Baby Ryan struggled with breastfeeding from the time he was born. “He would latch on for a minute, then pull his head back and cry, and at times I couldn’t get him to latch on at all,” says his mom, Renee Farquhar. She ended up pumping and feeding her milk to her son in a bottle, and was beginning to despair that breastfeeding would ever work.
Then, one chilly winter night, Farquhar decided to have a bath with Ryan in hopes of warming them both up. “I held him in my arms in the warm water. On his own, he decided that he wanted to nurse right there in the tub.” Ryan snuggled against her, latched on beautifully and, Farquhar says, “filled his belly.” While day-to-day feedings were still sometimes challenging, Farquhar found that Ryan would always nurse well when they were skin to skin in the bathtub. “I am not sure who enjoyed it more—me or him,” she says.
Babies love to be cuddled and held, as every parent knows. But new evidence suggests that being in skin-to-skin contact with a parent does more than just make the baby happy. It can help to solve breastfeeding problems, prevent hypoglycemia and other newborn difficulties, reduce pain, stabilize premature babies and set the stage for optimal brain development. That’s pretty impressive for something so low-tech!
The interest in skin-to-skin contact for the littlest of babies started in 1979, when neotatologists Edgar Rey and Hector Martinez, in Bogotá, Colombia, found themselves without enough incubators to care for all the premature babies in their hospital. Instead, they put the tiny babies on their mothers’ bodies and wrapped them in cloth carriers to keep them warm. The babies thrived, and the doctors named their technique, which also included breastfeeding and early discharge, the Kangaroo Mother Method. Later the term was changed to kangaroo mother care.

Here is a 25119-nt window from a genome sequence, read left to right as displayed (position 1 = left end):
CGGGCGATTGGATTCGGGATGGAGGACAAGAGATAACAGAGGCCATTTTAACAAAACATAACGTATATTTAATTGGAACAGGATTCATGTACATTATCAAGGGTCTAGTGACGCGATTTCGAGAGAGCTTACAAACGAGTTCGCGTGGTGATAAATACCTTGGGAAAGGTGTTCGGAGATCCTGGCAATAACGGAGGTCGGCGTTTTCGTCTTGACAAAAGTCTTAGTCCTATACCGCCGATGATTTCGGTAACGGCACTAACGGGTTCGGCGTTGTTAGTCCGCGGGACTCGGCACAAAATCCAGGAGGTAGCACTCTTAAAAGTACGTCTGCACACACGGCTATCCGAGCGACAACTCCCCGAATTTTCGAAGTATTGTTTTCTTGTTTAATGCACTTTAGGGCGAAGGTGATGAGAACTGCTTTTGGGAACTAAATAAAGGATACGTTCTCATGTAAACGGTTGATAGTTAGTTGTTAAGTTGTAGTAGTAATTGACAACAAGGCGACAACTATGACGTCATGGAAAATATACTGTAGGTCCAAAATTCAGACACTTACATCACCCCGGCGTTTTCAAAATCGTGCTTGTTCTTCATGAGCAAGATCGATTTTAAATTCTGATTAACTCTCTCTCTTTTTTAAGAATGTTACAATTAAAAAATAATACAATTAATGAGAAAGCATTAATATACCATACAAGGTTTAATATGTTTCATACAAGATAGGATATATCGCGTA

Nils Bergman, a physician and researcher now working in South Africa, has shown kangaroo mother care to be beneficial in stabilizing and promoting the health of premature babies. He also pulls together work by other researchers to demonstrate its value for all babies. Bergman explains: “A newborn’s brain development depends on positive sensory stimulation. At birth, the sensations that tell the brain ‘I am safe’ are the mother’s smell, her movements and skin-to-skin contact. Also her voice, but that is not always there. When the brain does not get those sensations, it says, ‘I am not safe,’ and then it goes into a self-defence program. Yes, it keeps breathing and eating and digesting, but brain development is on hold.”
When the baby is in skin-to-skin contact with his mother, Bergman says, a natural process unfolds. “It stimulates a specific part of the newborn brain, so that two things happen. The baby will move to the breast, self-attach and feed; and secondly, the baby will open his eyes and gaze at his mother,” he says. The first step (getting milk) allows the baby to continue developing physically, while the second step ensures emotional and social development. “The mother’s body is the baby’s natural habitat, the place where development happens,” he adds.
While kangaroo mother care is simply routine in the hospitals where Bergman has worked, it’s not nearly as common in North American hospitals, where babies tend to be offered to their mothers bundled in several layers of clothes and blankets. As well, mothers don’t feel much like stripping down when staff and visitors can walk in at any moment. The nursing staff may even discourage it.